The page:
Sound. It continues to be one of the unsung heroes in media production yet one of the most crucial elements. It is unsung because (arguably) all sound design should be invisible and unobtrusive to the viewer, as they should be completely absorbed in the narrative. It is crucial because it manages to emotionally affect or communicate something to the spectator that the cinematography cannot do by itself. Additionally, one assumption about the work of a sound department is that it is profoundly technical, involving the manipulation of several bells and whistles. Whilst this assumption is valid, it also diminishes the role of the Foley artist because, when all is said and done, sound design is not about pushing buttons but is a highly creative, impactful enterprise.
These are the key ideas that Vanessa Theme Ament is keen to explore in ‘The Foley Grail’, now in its 2nd edition, and is vastly successful in achieving. The book is neatly structured into seven sections: it begins by offering a great deal of contextual information about the origins of sound design; it then moves onto the various job types available for a career in sound; she then concentrates specifically on Foley for gaming (a great part of the book is its ambitious scope as it covers the platforms of film, gaming and animation); next we get to look at the exciting methods that Foley artists use to make sounds; Ament then comments on the changing role of the Foley jobs; followed by a discussion of how to create a Foley stage; then concluding with a reflection on all of these topics.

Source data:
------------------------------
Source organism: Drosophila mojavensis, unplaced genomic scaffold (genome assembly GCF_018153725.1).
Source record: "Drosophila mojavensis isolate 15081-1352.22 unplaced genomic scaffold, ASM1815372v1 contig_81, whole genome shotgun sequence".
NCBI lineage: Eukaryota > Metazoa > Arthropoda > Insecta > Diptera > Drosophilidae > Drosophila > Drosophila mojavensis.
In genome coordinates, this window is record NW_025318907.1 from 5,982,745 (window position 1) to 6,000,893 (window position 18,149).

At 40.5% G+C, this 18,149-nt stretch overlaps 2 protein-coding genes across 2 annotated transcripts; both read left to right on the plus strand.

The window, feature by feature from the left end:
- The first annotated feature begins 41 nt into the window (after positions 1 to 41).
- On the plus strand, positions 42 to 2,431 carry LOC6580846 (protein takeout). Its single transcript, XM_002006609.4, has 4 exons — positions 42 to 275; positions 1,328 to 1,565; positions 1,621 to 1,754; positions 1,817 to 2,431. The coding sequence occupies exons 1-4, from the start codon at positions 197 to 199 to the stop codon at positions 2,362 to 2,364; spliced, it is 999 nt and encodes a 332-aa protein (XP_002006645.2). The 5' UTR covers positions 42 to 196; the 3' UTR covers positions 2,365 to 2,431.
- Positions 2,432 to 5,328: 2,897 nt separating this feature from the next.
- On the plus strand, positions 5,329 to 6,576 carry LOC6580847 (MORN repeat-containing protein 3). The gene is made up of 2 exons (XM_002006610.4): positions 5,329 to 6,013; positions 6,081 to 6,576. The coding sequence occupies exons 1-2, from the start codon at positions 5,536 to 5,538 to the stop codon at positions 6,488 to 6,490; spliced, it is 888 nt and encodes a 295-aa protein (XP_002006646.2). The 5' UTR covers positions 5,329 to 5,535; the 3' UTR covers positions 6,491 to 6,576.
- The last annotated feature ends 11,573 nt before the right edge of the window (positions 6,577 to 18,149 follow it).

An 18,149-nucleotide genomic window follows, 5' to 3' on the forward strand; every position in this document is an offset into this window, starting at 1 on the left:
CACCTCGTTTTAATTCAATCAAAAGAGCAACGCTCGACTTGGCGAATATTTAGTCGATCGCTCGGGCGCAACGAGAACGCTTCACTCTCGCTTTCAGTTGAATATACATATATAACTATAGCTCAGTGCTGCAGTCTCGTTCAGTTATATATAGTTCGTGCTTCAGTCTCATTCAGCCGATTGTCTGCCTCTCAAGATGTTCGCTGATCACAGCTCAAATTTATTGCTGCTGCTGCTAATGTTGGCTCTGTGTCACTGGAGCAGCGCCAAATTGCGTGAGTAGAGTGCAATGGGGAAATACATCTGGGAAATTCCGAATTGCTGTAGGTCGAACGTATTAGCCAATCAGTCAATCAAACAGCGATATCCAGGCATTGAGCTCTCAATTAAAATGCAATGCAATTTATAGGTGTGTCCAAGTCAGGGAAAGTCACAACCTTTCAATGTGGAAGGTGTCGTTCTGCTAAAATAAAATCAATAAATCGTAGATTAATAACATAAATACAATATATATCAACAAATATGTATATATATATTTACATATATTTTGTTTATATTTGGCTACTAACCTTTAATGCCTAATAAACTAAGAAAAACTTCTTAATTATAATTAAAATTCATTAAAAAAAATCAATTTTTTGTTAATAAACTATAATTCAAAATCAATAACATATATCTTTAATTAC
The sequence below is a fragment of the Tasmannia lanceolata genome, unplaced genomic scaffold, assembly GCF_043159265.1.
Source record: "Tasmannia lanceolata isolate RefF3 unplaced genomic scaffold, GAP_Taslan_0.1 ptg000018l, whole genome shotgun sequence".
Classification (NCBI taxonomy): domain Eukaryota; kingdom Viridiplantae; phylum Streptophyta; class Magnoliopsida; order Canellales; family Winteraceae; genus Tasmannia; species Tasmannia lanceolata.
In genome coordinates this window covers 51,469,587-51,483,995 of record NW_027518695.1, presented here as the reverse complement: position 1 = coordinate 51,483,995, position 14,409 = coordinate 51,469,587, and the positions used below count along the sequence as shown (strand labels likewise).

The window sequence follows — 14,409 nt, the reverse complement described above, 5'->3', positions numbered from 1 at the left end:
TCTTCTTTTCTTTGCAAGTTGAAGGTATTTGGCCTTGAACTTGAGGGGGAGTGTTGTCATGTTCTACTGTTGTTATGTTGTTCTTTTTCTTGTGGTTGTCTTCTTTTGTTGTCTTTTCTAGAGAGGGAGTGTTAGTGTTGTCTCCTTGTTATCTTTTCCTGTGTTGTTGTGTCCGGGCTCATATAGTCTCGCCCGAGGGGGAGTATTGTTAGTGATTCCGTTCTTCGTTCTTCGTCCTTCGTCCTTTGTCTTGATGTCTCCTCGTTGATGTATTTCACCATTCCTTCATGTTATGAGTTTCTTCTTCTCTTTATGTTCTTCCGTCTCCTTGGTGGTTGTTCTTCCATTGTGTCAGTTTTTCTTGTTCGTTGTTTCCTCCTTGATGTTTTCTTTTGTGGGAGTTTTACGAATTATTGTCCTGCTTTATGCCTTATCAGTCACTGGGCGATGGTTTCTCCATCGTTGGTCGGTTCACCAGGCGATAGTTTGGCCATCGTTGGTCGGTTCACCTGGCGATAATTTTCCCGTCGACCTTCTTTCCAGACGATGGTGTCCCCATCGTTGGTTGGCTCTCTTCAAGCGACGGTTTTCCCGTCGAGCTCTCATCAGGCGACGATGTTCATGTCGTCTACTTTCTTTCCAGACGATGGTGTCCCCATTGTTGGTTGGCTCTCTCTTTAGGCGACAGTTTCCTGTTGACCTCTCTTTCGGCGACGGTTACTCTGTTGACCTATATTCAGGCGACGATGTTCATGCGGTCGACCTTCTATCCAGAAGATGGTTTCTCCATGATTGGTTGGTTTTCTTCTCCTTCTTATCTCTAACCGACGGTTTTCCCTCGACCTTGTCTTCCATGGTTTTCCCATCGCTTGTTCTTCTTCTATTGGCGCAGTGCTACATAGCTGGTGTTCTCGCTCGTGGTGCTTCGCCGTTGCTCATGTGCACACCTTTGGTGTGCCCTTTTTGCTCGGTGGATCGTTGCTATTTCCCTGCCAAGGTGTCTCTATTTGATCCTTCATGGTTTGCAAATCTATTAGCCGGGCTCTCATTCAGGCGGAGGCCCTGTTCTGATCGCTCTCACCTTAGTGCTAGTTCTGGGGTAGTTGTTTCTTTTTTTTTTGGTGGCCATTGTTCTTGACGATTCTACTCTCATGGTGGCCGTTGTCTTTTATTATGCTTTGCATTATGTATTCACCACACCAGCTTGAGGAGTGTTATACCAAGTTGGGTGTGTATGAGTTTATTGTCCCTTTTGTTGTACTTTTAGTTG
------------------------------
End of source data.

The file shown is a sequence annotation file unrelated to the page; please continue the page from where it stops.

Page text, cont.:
Depending on your interest in sound design, that list could sound fascinating and wide-ranging, bewilderingly complex, seriously ambitious or mind-numbingly dull. Speaking as a beginner in sound design (but eager to learn!), I must confess that reading through these sections in Ament’s introduction made me presume that what would follow would be purely theoretical, didactic, by the numbers and therefore, quite uninspiring. My fears were confirmed by flicking through the pages and seeing the heavy amounts of copy. Yet, while the presentation of the information could be strengthened, upon an examination of the content, this book functions as an incredibly accessible study of sound design, and one in which the passion for sound really does shine through. It would be easy for this publication to focus on one extreme: either sound design as a theoretical piece of film history, or as a ‘how to’ guide to sound production. Perhaps the most commendable aspect of this work is how Ament takes these polarised theoretical and practical applications of sound and marries them in imaginative and informative ways. Ament’s precise writing style encourages the integration of these two elements rather than their separation: sound theory informs the practise. Thankfully the novel does not get too weighed down in sound history ; however fascinating it could be, this is not ‘the history of sound design’ but more like, ‘how the history of sound will improve your sound and make you a creative Foley artist’ (‘The Foley Grail’ makes for a much catchier title). As such, the book does what all good books on film production should do: it does not encourage the reader to copy the conventions of existing artists, but implores that you take them as an inspirational models from which you can derive your own bold, fresh and fearless sound work. Considering the breadth of material and number of media platforms explored, it’s reassuring to note that this is not a colossal book to transport around but is compact and economical to use. It works both for the reader who leisurely sits and absorbs the information yet it also functions as a handy pocket book for the busy sound designer on location or in the editing suite. Even the quickest scan of the pages reveal pithy and memorable tips, such as, “it is a much better strategy to make specific decisions about what sounds should be heard rather than to make noise for everything that moves.” It is also refreshing to note how the case studies of films included are not limited to a certain genre or institution. By contrast, the range of genres and works of global cinema discussed is impressive, successfully including every type of filmmaker or sound designer out there rather than solely concentrating on the archetypal soundies such as Ben Burtt (don’t worry Ben, we still love you). Finally, the most joyous section of this work is the practical application of Foley sound which is accompanied by several diagrams, location shots and photographs of sound designers at work. It’s very inspiring to view these images as it reminds one of how sound design is essentially a messy occupation: it will remain a job for a craftsman rather than a text-based theory. Thanks to this publication, sound is appraised as a subjective art form. So whether you’re a novice (i.e. “what even is Foley?”) or a whizz (“pfft, why do I need to read about Jack?”), there truly is much to learn from this book. Seek the Foley Grail.